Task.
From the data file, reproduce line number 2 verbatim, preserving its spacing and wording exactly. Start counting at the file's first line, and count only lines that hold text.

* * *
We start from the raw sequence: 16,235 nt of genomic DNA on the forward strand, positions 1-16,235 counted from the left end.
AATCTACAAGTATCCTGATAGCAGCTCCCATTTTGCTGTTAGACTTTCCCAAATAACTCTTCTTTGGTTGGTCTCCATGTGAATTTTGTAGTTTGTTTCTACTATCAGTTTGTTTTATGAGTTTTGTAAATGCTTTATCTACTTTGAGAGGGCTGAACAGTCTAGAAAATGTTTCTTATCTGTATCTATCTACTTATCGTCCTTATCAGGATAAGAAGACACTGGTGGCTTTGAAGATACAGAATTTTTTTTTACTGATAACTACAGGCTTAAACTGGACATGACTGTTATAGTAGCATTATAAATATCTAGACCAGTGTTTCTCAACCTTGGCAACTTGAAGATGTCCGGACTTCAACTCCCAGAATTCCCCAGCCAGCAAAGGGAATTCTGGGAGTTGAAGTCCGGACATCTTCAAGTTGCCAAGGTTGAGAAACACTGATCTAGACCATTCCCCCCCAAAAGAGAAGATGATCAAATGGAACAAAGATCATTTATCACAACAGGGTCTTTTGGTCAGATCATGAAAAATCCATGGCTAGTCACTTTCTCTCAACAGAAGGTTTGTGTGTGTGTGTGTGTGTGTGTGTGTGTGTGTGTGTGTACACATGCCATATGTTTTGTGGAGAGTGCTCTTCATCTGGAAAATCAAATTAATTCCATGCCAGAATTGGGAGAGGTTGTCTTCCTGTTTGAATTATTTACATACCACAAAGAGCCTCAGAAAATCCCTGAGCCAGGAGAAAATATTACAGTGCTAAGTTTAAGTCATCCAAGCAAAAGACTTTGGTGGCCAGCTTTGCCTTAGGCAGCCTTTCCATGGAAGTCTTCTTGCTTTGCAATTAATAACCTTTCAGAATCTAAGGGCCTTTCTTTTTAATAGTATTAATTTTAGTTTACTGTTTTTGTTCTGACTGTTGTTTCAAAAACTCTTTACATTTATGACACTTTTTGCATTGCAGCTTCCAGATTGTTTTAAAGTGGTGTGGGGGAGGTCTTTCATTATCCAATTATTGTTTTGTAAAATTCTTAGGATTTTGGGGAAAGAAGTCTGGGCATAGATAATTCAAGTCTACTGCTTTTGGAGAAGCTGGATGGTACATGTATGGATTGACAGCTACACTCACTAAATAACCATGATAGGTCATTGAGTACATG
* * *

AATCTACAAGTATCCTGATAGCAGCTCCCATTTTGCTGTTAGACTTTCCCAAATAACTCTTCTTTGGTTGGTCTCCATGTGAATTTTGTAGTTTGTTTCTACTATCAGTTTGTTTTATGAGTTTTGTAAATGCTTTATCTACTTTGAGAGGGCTGAACAGTCTAGAAAATGTTTCTTATCTGTATCTATCTACTTATCGTCCTTATCAGGATAAGAAGACACTGGTGGCTTTGAAGATACAGAATTTTTTTTTACTGATAACTACAGGCTTAAACTGGACATGACTGTTATAGTAGCATTATAAATATCTAGACCAGTGTTTCTCAACCTTGGCAACTTGAAGATGTCCGGACTTCAACTCCCAGAATTCCCCAGCCAGCAAAGGGAATTCTGGGAGTTGAAGTCCGGACATCTTCAAGTTGCCAAGGTTGAGAAACACTGATCTAGACCATTCCCCCCCAAAAGAGAAGATGATCAAATGGAACAAAGATCATTTATCACAACAGGGTCTTTTGGTCAGATCATGAAAAATCCATGGCTAGTCACTTTCTCTCAACAGAAGGTTTGTGTGTGTGTGTGTGTGTGTGTGTGTGTGTGTGTGTGTACACATGCCATATGTTTTGTGGAGAGTGCTCTTCATCTGGAAAATCAAATTAATTCCATGCCAGAATTGGGAGAGGTTGTCTTCCTGTTTGAATTATTTACATACCACAAAGAGCCTCAGAAAATCCCTGAGCCAGGAGAAAATATTACAGTGCTAAGTTTAAGTCATCCAAGCAAAAGACTTTGGTGGCCAGCTTTGCCTTAGGCAGCCTTTCCATGGAAGTCTTCTTGCTTTGCAATTAATAACCTTTCAGAATCTAAGGGCCTTTCTTTTTAATAGTATTAATTTTAGTTTACTGTTTTTGTTCTGACTGTTGTTTCAAAAACTCTTTACATTTATGACACTTTTTGCATTGCAGCTTCCAGATTGTTTTAAAGTGGTGTGGGGGAGGTCTTTCATTATCCAATTATTGTTTTGTAAAATTCTTAGGATTTTGGGGAAAGAAGTCTGGGCATAGATAATTCAAGTCTACTGCTTTTGGAGAAGCTGGATGGTACATGTATGGATTGACAGCTACACTCACTAAATAACCATGATAGGTCATTGAGTACATG